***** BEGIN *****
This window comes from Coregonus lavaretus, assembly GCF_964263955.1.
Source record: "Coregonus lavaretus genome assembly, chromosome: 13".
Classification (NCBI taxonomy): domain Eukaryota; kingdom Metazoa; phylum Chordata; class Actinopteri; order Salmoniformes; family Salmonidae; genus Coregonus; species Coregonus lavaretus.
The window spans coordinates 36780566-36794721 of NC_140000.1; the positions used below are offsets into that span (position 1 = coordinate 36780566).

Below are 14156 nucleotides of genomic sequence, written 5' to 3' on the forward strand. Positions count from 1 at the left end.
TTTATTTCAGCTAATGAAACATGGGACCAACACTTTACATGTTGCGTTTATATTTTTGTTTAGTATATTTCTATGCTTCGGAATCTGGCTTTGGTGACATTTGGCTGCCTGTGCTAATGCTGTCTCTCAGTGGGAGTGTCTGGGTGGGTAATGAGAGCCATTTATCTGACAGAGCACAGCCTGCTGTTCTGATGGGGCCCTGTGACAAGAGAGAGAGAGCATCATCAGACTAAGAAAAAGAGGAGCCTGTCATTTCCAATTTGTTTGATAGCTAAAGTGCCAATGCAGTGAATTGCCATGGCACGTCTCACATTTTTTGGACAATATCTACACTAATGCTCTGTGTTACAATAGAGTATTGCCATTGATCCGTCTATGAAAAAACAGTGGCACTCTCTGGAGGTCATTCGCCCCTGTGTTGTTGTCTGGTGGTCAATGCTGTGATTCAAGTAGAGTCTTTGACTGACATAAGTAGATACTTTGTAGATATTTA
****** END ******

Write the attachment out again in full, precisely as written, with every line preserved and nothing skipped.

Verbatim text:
This window comes from Coregonus lavaretus, assembly GCF_964263955.1.
Source record: "Coregonus lavaretus genome assembly, chromosome: 13".
Classification (NCBI taxonomy): domain Eukaryota; kingdom Metazoa; phylum Chordata; class Actinopteri; order Salmoniformes; family Salmonidae; genus Coregonus; species Coregonus lavaretus.
The window spans coordinates 36780566-36794721 of NC_140000.1; the positions used below are offsets into that span (position 1 = coordinate 36780566).

Below are 14156 nucleotides of genomic sequence, written 5' to 3' on the forward strand. Positions count from 1 at the left end.
TTTATTTCAGCTAATGAAACATGGGACCAACACTTTACATGTTGCGTTTATATTTTTGTTTAGTATATTTCTATGCTTCGGAATCTGGCTTTGGTGACATTTGGCTGCCTGTGCTAATGCTGTCTCTCAGTGGGAGTGTCTGGGTGGGTAATGAGAGCCATTTATCTGACAGAGCACAGCCTGCTGTTCTGATGGGGCCCTGTGACAAGAGAGAGAGAGCATCATCAGACTAAGAAAAAGAGGAGCCTGTCATTTCCAATTTGTTTGATAGCTAAAGTGCCAATGCAGTGAATTGCCATGGCACGTCTCACATTTTTTGGACAATATCTACACTAATGCTCTGTGTTACAATAGAGTATTGCCATTGATCCGTCTATGAAAAAACAGTGGCACTCTCTGGAGGTCATTCGCCCCTGTGTTGTTGTCTGGTGGTCAATGCTGTGATTCAAGTAGAGTCTTTGACTGACATAAGTAGATACTTTGTAGATATTTA